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Study: Moderate alcohol consumption counteracts the risk of dementia


Middle-aged alcohol abstinence and heavy alcohol consumption increase the risk of dementia

It has long been known that heavy alcohol consumption increases the risk of dementia enormously. However, there are also indications that low alcohol consumption can help prevent dementia. This has now been shown again in a study. Wine is obviously particularly well suited for this.

More and more people suffer from dementia

According to experts, around 47 million people worldwide suffer from dementia, the majority of them from Alzheimer's. While the exact causes of the disease are still unclear, scientists have identified a number of risk factors. Heavy alcohol consumption is one of them. However, if you drink moderately in middle years, a new study can even lower your risk of developing the disease.

Moderate drinking is associated with a reduced risk of dementia

People who do not drink alcohol in the middle age or consume a lot of alcoholic beverages have an increased risk of developing dementia.

There is the result of a study published in the medical journal "BMJ".

As it says in a report in the specialist magazine "Eurek Alert!", The underlying mechanisms in the two groups are probably different.

Previous studies have shown that moderate drinking is associated with a reduced risk of dementia.

Researchers found that regular moderate red wine consumption can obviously protect against dementia. Among other things, this has to do with the positive effect of the polyphenols contained in the wine on nerve structures and blood vessels.

Medical records from over 9,000 government employees

A team of researchers led by Séverine Sabia from France's National Institute for Health (INSERM) and from University College London (UCL) looked in the new study at the relationship between alcohol consumption in middle age and the risk of dementia in early age.

They also examined whether cardiometabolic diseases (including stroke, coronary artery disease and diabetes) had any effect on this relationship.

Their investigation is based on the analysis of medical data from 9,087 British officials aged between 35 and 55.

A total of 397 cases of dementia were recorded during the observation period. The average age at diagnosis was 76 years.

Wine is more suitable than beer

According to a UCL communication, the researchers found that mid-term abstinence or drinking more than 14 units a week was associated with a higher risk of dementia compared to drinking 1-14 units.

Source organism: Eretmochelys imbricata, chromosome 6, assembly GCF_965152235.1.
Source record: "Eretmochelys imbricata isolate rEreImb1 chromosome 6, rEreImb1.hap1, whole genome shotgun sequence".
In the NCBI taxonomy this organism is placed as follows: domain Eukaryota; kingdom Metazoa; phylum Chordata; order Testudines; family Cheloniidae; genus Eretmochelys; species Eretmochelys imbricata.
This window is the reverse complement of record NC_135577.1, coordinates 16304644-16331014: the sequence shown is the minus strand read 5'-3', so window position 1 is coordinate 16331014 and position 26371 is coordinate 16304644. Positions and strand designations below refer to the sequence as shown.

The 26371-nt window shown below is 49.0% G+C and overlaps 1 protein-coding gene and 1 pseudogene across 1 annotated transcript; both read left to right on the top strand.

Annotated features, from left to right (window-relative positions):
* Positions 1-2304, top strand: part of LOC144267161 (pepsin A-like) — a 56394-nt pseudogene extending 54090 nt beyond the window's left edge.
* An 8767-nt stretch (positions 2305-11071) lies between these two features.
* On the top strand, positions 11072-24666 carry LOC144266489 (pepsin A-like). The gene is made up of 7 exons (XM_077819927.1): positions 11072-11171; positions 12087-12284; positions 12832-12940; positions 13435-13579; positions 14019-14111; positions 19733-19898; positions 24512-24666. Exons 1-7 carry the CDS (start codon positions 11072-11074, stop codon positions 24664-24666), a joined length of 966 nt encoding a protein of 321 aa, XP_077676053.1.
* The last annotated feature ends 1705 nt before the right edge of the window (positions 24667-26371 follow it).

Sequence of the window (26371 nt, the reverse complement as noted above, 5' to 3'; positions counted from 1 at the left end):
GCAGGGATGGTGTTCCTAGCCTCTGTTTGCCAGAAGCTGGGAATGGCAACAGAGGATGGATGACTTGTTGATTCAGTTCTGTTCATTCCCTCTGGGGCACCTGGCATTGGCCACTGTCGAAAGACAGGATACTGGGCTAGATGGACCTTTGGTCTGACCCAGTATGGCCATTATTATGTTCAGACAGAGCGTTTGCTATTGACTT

According to the scientists, the risk of dementia due to heavy drinking increases by 17 percent for every seven additional alcohol units per week.

In the UK, 14 units of alcohol per week is the recommended maximum for men and women, but in many other countries a much higher threshold is used to define harmful drinking.

14 units correspond to about six glasses of beer (half a liter) with a four percent alcohol content or six glasses of 175 milliliter wine with an alcohol content of 13 percent or 14 glasses of high-proof alcohol of 25 milliliters with an alcohol content of 40 percent.

The study also showed that, among moderate drinkers, wine drinkers have a lower risk of dementia compared to consumers of beer or high-proof alcohol.

The researchers also found that the higher risk of dementia for abstainers is due to a greater risk of cardiometabolic disease.

Nobody should be encouraged to drink

In summary, these results suggest that abstinence and excessive alcohol consumption are associated with an increased risk of dementia, according to the researchers, although the underlying mechanisms are likely to be different in the two groups.

However, the scientists also point out that this was an observational study, so that no clear conclusions can be drawn about the cause and effect.

However, according to the study authors, their results reinforce "the evidence that excessive alcohol consumption is a risk factor for dementia".

Their results are intended to "not motivate people who do not drink to drink, given the known harmful effects of alcohol consumption on mortality, neuropsychiatric disorders, cirrhosis of the liver and cancer".

Some abstainers may have drunk a lot earlier

This study is important because it closes gaps in knowledge, "but we should remain careful and current alcohol consumption recommendations should not be based solely on epidemiological studies," said Sevil Yasar of the Johns Hopkins School of Medicine, who was not part of the study.

"Since this study only looks at mid-life drinking, we don't know anything about their drinking habits in early adulthood," Sara Alarisio, director of the Alzheimer's Research Center in the UK, told the Science Media Center.

It is possible that people who were abstinent during the study period drank a lot earlier and thus increased their risk of dementia.

"People who completely abstain from alcohol may have had a strong alcohol addiction in the past, which can make it difficult to interpret the connections between alcohol consumption and health," said the expert.

Healthy brain aging

"Future research will need to study drinking habits over a lifetime and this will help shed more light on the relationship between alcohol and dementia," said Imarisio.

She also pointed out that it is important not only to avoid excessive alcohol consumption because of the reduced risk of dementia:

"We know that a healthy lifestyle, including reducing alcohol consumption, can improve health and reduce the risk of dementia, and a good motto is: what's good for the heart is good for the brain," said Imarisio .

"Not smoking, a healthy and balanced diet, staying mentally and physically active and keeping blood pressure and cholesterol in check are all means to support healthy brain aging." (Ad)

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